Vincent Harding, a historian, author and activist who wrote one of the most polarizing speeches ever given by the Rev. Dr. Martin Luther King Jr., in which Dr. King expressed ardent opposition to the Vietnam War, died on Monday in Philadelphia. He was 82.
His death, from an aneurysm, was confirmed by the Iliff School of Theology in Denver, where he was emeritus professor of religion and social transformation. A Denver resident, Dr. Harding had been lecturing on the East Coast when he died.
For more than half a century, Dr. Harding worked at the nexus of race, religion and social responsibility. Though he was not as high-profile a figure as some of his contemporaries — he preferred to work largely behind the scenes — he was widely considered a central figure in the civil rights movement.
A friend, adviser and sometime speechwriter to Dr. King, Dr. Harding was a member of the cohort that helped carry on his mission after his assassination in 1968.
Dr. Harding, the first director of what is now the Martin Luther King Jr. Center for Nonviolent Social Change in Atlanta, was in the vanguard of promoting black studies as an academic discipline at colleges and universities throughout the country. He served as a consultant to television programs about the African-American experience, notably “Eyes on the Prize,” the critically acclaimed documentary series first broadcast on PBS in 1987.
As a historian, Dr. Harding argued that black Americans — and, by extension, all Americans — could not understand the social struggles that lay ahead without a deep understanding of those who had gone before. He was known in particular for two books, “There Is a River: The Black Struggle for Freedom in America” (1981) and “Martin Luther King: The Inconvenient Hero” (1996).
In “There Is a River,” Dr. Harding examined the tradition of black protest — a movement he likened to a river flowing through centuries of American history — up to the end of the Civil War. Throughout the book, he adopted the dual stance, unusual for an academic historian, of impartial observer of past events and active participant in present ones.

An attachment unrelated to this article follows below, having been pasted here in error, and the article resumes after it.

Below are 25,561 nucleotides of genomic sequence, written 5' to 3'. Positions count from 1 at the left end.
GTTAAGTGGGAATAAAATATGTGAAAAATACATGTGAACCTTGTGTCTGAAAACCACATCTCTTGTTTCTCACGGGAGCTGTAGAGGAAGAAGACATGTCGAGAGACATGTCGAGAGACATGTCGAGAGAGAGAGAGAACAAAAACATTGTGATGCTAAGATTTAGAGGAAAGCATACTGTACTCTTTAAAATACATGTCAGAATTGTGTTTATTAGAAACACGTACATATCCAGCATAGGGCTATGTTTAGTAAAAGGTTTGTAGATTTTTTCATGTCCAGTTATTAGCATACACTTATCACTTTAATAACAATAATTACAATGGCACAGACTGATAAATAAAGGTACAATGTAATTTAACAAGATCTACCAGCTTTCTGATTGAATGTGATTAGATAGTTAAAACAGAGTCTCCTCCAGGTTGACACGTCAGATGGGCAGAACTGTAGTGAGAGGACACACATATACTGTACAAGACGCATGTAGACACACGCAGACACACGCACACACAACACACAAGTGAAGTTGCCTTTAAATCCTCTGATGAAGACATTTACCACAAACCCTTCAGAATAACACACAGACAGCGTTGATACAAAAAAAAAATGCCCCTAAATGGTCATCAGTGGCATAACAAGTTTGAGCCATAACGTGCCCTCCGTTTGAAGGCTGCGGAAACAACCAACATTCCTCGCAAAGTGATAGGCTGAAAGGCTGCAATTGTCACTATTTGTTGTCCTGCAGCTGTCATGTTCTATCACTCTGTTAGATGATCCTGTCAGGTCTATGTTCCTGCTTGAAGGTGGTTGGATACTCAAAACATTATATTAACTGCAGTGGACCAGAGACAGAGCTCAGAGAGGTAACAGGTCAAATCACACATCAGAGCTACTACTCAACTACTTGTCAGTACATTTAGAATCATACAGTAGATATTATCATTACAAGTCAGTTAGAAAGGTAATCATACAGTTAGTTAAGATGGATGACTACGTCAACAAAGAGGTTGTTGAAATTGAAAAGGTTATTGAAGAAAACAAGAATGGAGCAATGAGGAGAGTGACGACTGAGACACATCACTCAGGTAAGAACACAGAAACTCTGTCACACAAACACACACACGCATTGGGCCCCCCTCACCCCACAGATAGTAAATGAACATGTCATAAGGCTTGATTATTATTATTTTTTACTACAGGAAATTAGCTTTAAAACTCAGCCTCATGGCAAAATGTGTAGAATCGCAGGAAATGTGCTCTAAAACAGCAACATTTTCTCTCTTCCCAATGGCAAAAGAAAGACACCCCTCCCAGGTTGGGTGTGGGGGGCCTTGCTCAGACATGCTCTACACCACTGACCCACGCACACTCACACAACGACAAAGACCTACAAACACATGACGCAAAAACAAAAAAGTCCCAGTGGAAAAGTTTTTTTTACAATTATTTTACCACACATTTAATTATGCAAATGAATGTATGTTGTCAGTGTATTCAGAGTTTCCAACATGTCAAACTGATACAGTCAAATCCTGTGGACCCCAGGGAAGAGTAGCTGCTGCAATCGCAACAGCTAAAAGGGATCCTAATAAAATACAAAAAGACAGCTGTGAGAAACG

“I have tried,” he wrote, “to provide a rigorous analysis of the long black movement toward justice, equity and truth.” But simultaneously, he continued, “I have freely allowed myself to celebrate.”
Reviewing the volume in The New York Times Book Review, the historian Eric Foner described it as embodying “both passion and impeccable scholarship.”
In “Martin Luther King,” Dr. Harding argued that in focusing toward the end of his life on social imperatives like eradicating war and poverty, Dr. King was more radical than many Americans feel secure in acknowledging.
“Men do not get assassinated for wanting children of different colors to hold hands on a mountainside,” Dr. Harding said in a 2005 lecture. “He was telling us to march on segregated housing, segregated schools, poverty, a military with more support than social programs. That’s where he was in 1965. If we let him go where he was going, then he becomes a challenge, not a comfort.”
Vincent Gordon Harding was born in Harlem on July 25, 1931, and reared by his mother, Mabel Lydia Broome, who worked as a domestic. They moved to the Bronx when Vincent was a youth, and after graduating from Morris High School there, he received a bachelor’s degree in history from the City College of New York and a master’s in journalism from Columbia.
After Army service — an experience, he said, that made him a committed pacifist — he earned a master’s in history from the University of Chicago, followed by a Ph.D. in history there, writing his dissertation on Lyman Beecher, the Protestant minister, antislavery advocate and father of Henry Ward Beecher and Harriet Beecher Stowe.